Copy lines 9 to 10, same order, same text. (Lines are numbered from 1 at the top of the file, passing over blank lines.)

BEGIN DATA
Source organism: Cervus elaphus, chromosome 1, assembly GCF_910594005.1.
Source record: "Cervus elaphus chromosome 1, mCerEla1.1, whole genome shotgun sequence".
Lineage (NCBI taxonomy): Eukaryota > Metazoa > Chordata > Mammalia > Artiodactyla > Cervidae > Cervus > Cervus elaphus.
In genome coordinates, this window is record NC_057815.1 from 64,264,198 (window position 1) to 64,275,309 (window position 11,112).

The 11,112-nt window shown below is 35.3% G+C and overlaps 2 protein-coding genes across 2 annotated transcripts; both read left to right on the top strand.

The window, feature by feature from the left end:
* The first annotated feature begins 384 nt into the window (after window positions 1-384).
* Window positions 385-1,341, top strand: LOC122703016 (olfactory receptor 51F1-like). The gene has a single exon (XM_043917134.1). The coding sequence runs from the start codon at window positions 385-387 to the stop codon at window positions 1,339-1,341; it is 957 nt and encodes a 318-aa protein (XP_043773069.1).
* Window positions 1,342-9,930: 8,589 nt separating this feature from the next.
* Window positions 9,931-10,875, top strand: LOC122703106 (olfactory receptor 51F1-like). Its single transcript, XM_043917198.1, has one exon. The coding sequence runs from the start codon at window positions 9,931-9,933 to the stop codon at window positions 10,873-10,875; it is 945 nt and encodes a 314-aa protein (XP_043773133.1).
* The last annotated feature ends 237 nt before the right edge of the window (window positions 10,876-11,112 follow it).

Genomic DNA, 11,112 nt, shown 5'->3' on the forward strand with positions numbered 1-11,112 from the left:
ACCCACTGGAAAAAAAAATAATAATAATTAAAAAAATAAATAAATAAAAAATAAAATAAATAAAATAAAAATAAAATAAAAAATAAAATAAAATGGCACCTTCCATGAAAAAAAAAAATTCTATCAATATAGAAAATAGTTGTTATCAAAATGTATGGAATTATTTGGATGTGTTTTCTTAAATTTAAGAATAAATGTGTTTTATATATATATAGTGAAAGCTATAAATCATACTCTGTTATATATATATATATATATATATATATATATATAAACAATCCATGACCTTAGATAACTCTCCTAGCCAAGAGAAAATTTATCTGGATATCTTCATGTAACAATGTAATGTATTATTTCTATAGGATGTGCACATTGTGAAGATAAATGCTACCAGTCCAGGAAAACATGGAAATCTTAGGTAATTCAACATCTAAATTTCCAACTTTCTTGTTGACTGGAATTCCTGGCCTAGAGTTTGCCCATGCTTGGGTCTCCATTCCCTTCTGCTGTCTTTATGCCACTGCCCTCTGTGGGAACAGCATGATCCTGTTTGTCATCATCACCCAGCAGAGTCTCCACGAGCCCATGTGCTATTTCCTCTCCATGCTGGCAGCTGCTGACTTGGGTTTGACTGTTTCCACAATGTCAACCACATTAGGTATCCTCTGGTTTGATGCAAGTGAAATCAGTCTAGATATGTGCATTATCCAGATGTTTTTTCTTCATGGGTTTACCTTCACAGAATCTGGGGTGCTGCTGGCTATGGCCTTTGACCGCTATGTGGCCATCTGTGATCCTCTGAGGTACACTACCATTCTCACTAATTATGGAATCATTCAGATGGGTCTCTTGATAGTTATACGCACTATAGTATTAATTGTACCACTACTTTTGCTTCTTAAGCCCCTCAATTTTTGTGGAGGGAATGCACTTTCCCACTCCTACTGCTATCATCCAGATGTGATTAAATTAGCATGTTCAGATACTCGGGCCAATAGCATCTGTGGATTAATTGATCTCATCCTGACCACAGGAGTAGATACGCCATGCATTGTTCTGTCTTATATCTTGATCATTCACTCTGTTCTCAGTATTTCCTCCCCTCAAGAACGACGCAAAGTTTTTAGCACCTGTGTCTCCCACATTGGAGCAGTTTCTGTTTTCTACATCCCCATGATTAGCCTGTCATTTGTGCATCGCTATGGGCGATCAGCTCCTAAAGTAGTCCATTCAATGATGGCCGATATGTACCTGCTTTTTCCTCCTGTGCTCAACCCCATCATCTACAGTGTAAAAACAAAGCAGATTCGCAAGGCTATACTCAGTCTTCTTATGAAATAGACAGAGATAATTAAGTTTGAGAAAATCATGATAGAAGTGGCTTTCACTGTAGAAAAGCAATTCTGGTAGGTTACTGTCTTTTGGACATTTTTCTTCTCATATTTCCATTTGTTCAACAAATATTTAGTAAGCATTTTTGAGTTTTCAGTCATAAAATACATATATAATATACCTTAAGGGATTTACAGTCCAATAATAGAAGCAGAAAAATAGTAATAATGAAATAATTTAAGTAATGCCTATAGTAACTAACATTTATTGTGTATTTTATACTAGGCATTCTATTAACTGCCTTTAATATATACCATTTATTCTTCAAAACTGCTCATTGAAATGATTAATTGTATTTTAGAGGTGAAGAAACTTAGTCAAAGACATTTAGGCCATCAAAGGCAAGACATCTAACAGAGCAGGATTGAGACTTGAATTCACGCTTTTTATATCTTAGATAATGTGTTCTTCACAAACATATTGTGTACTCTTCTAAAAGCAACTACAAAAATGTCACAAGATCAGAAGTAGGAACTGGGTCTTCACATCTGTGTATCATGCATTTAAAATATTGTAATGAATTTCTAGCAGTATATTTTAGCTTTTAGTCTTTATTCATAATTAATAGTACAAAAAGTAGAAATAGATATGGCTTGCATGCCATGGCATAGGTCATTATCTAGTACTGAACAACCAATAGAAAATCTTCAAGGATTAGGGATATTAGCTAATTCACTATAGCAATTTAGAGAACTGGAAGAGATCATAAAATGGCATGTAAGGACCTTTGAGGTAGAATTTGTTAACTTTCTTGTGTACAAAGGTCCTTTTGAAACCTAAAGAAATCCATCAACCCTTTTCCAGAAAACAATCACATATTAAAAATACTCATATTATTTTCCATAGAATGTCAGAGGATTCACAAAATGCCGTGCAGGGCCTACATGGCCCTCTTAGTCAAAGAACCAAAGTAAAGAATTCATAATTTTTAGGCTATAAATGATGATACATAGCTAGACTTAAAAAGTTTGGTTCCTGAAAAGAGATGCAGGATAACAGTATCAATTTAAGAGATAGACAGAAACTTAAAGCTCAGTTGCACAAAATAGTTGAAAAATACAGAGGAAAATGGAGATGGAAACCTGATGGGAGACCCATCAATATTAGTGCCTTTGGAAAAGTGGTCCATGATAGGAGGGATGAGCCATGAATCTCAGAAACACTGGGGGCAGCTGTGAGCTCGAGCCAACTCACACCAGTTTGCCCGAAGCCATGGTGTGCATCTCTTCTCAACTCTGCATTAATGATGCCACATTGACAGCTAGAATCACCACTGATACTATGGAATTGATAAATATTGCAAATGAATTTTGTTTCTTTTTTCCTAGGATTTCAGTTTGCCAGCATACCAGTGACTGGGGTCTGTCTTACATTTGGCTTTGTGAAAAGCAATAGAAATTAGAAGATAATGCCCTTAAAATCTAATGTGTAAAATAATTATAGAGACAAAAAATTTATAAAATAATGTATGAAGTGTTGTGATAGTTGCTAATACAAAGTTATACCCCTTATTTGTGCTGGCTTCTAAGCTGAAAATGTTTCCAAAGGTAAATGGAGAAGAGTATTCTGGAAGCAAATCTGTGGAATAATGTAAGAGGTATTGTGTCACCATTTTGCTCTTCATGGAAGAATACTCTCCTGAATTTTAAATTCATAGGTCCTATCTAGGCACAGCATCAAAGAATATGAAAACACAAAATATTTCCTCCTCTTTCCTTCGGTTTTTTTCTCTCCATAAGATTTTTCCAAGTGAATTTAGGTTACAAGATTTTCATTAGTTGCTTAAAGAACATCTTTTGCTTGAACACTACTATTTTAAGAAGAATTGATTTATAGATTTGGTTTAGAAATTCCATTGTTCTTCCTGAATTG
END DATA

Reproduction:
* Window positions 1,342-9,930: 8,589 nt separating this feature from the next.
* Window positions 9,931-10,875, top strand: LOC122703106 (olfactory receptor 51F1-like). Its single transcript, XM_043917198.1, has one exon. The coding sequence runs from the start codon at window positions 9,931-9,933 to the stop codon at window positions 10,873-10,875; it is 945 nt and encodes a 314-aa protein (XP_043773133.1).